5 lessons on failure from Detroit entrepreneurs

"Failure" is a harsh word. It often comes with stigma and shame. And fear of it prevents people from taking risks to create something truly innovative. 

In an effort to empower failure, Model D, with support from TechTown Detroit, has been publishing personal stories from entrepreneurs about their biggest failures, and how they came out the other end wiser and better equipped to take on new opportunities. 

On July 27, to further the discussion of failure, Model D co-hosted a High Growth Happy Hour event at TechTown Detroit with support from the New Economy Initiative.

Amanda Brewington, former owner of Always Brewing Detroit, kicked off the event by regaling the audience with her funny and poignant story of the sale of her coffee shop. Then Ned Staebler, president and CEO of TechTown, hosted a discussion with a panel of local entrepreneurs. 

Staebler gave some introductory remarks which included the important reminder: "We get trained to think successful people succeed all the time. But that's b.s. Successful people fail all the time. We need to get over our fear of failure because it's easy not to fail—just don't do anything. If you fail, it means you're on the right path, making a real difference."

Here are 5 more lessons from that discussion.

1. Failure is not that bad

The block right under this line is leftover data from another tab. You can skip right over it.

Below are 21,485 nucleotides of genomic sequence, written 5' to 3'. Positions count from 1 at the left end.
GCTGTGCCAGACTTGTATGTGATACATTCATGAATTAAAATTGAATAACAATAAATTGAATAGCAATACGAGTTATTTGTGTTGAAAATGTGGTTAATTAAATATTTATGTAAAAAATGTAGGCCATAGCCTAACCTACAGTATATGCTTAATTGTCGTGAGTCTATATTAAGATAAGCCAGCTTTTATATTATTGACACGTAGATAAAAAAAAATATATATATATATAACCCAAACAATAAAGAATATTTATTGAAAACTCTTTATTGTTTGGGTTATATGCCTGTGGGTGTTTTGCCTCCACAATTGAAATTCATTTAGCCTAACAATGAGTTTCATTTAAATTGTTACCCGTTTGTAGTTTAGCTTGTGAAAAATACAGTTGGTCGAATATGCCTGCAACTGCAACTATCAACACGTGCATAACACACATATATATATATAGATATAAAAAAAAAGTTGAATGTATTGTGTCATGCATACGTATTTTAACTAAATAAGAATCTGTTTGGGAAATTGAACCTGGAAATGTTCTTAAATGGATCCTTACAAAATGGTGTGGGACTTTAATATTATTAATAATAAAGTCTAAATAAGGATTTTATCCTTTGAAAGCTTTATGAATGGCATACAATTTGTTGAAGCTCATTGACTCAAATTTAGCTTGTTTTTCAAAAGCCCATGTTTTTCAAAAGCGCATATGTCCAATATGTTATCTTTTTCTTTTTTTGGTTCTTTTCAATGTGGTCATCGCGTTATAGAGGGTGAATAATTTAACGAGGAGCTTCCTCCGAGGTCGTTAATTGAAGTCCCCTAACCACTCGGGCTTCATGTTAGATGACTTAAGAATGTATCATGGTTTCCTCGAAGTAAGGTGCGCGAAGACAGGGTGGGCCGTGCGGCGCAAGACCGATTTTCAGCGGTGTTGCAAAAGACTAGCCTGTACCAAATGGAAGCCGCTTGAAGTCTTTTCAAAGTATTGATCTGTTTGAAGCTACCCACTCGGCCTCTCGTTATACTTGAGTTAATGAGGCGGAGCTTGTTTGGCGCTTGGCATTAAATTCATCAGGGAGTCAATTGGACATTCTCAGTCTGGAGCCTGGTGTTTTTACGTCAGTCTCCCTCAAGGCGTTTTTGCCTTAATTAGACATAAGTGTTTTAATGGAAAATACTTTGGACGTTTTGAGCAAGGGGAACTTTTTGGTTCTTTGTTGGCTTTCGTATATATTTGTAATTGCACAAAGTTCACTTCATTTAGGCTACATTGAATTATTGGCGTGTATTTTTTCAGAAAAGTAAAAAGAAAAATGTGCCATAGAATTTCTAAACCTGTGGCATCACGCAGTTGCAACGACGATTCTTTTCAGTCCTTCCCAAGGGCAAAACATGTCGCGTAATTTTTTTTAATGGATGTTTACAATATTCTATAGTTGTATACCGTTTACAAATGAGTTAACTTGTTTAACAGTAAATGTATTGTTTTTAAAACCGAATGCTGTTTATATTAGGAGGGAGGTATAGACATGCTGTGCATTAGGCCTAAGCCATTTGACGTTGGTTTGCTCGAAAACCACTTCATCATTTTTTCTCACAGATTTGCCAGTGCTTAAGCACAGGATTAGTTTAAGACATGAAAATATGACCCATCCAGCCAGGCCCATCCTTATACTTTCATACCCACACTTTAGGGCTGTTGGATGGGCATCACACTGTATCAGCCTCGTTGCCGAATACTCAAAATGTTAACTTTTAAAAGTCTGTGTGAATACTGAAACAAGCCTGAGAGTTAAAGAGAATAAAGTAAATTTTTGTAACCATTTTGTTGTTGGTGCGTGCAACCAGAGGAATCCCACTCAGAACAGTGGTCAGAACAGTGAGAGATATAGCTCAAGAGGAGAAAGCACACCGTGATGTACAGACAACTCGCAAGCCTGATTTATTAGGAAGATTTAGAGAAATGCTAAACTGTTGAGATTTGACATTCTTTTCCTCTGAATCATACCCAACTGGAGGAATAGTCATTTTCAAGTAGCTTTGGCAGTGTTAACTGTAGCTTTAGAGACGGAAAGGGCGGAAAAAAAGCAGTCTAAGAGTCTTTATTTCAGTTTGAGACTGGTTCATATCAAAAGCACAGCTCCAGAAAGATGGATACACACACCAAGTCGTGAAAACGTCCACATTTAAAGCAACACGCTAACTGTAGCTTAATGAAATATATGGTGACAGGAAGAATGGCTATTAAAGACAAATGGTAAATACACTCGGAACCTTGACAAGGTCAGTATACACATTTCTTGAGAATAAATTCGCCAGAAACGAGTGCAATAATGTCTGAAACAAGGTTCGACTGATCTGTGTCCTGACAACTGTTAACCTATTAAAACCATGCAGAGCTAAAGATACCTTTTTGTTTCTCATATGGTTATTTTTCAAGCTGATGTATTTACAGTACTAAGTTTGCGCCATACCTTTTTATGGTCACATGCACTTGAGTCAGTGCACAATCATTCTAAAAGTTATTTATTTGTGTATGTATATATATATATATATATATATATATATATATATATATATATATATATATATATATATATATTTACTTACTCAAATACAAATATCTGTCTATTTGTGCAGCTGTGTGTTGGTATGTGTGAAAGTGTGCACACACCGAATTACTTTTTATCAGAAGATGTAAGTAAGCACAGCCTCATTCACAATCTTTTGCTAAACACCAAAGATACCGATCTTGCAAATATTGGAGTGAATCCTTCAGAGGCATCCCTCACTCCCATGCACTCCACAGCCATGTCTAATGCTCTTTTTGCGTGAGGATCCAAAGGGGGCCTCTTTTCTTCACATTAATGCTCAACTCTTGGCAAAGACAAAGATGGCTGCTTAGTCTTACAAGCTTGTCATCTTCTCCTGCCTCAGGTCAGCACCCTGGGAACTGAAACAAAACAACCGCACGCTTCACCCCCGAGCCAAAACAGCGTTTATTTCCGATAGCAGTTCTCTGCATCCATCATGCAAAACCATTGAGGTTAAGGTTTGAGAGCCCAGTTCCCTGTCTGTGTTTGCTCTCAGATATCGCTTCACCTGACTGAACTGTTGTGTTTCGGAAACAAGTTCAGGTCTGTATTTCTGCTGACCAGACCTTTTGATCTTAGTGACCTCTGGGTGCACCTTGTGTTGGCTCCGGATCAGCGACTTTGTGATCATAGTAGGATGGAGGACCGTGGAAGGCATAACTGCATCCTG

Everyone on the panel admitted that failure, when in the midst of it, is like a punch to the gut. But even though some failed spectacularly, they all survived and later flourished. 

When Lee Shows Padgett was thinking about starting another business, Busted Bra Shop, after her first one closed, she and her husband reminded each other that, "We did something that didn't work, we've been there, we faced the worse case scenario. And it wasn't so bad."

Henry Balanon, chief product officer for Autobooks, has been employed a number of times and founded a number of companies. He was fired from a few, and had to shut down a few himself. "At some point I realized that when one thing ends, other opportunities will keep popping up," he said. "Continue to be brave and move forward."

Niles Heron, principal and founder of Simple Machines Consulting, keeps two quotes on his fridge: "The barn burned down, now I can see the moon" and "In the end, it's gonna be alright. If it's not alright, then it's not the end." 

"It's just not gonna be that damn bad," he said. "Quit your job. You'll figure it out and be happier in long run. You're not going to starve."

2. Failure is the best teacher